At Bella Groves, we partner with Viking Pure Solutions to make natural cleaning and disinfectant solutions on-site. This reduces the need for harmful chemicals while providing complete antimicrobial coverage and protecting our residents.

Organize Legal Documents 

Think through any legal and financial preparations, so your loved one can get their affairs in order before the symptoms progress further. Ask your loved one about updating a living will, as well as financial and medical power of attorney.

​​”Legal documents help ensure that the wishes of the person with dementia are followed as the disease progresses and make it possible for others to make decisions on behalf of the person when he or she no longer can… While preparing these documents can be stressful, not having them can create problems such as uncertainty about who can make decisions or somebody making a decision that the person living with dementia would not want (alz.org).”

Navigating Dementia as it Progresses

A dementia care plan becomes essential as your loved one’s dementia progresses into the middle and late stages. In the middle stage of dementia, symptoms become more noticeable, and the person will need more support in managing daily life.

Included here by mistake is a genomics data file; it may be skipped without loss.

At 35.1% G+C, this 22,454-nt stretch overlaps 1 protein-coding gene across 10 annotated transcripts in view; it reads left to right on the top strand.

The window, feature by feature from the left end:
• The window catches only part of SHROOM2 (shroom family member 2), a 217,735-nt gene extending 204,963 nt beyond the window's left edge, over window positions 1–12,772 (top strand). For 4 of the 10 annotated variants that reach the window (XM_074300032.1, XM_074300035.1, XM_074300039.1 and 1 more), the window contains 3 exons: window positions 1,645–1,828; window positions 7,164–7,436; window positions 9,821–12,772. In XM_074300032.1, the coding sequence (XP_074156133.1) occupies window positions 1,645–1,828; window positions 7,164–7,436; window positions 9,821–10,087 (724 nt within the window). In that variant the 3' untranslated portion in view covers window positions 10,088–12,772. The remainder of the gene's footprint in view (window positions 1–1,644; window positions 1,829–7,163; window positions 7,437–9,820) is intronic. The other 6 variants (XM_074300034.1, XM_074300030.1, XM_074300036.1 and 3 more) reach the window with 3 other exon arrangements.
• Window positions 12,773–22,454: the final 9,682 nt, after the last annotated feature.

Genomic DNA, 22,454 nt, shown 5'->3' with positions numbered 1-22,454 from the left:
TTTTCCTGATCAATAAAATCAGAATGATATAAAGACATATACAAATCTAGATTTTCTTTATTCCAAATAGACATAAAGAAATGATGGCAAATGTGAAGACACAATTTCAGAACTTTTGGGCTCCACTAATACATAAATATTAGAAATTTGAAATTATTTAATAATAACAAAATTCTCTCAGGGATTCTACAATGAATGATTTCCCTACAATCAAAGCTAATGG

Due to the progression of certain symptoms of dementia, such as memory loss and/or wandering, your loved one is likely unable to live alone at this point, so this is when your dementia journey will start to change.

Everyone’s dementia journey is different, and our goal at Bella Groves is to be a guiding light for individuals and families from day one. For those caring for a person living with dementia, our Level 2: Dementia Navigator services provide guidance and structure. Our expertise includes knowledge and tools to help you care for your loved one at home and provides support and monthly consultants to ensure you navigate this journey with confidence, resources, and, most importantly, unconditional joy. 

Our Bella Groves team is made up of individuals who have seen the impacts of dementia – professionally and personally – and have committed themselves to help individuals and families navigate dementia. We’ve created services and a residential care community that offers the care, expertise, and support you need, regardless of the stage of your journey. 

If you have questions about your dementia care journey, we invite you to call us at (830) 323-0440 or email us at hello@bellagroves.com.

04-01-2023 Bella Groves

How Bella Groves is Changing the Way We Care

When James Lee, the CEO and co-founder of Bella Groves, visited Margaret in her long-term nursing facility, he was met with a shocking greeting. “I’m mistreated here,” Margaret said to James. “They don’t listen to me. I’m left alone in my room because they don’t want to deal with me.” Abuse in memory care facilities…
05-01-2023 Bella Groves

How to Promote Sensory Stimulation for a Person with Dementia

Sensory stimulation is described as the activation of one or more of the five senses – sight, smell, hearing, taste, and touch. This is important for those living with dementia, as the progression of the condition can impact the brain’s ability to process each sense.  Fortunately, practicing sensory stimulation can engage a person living with…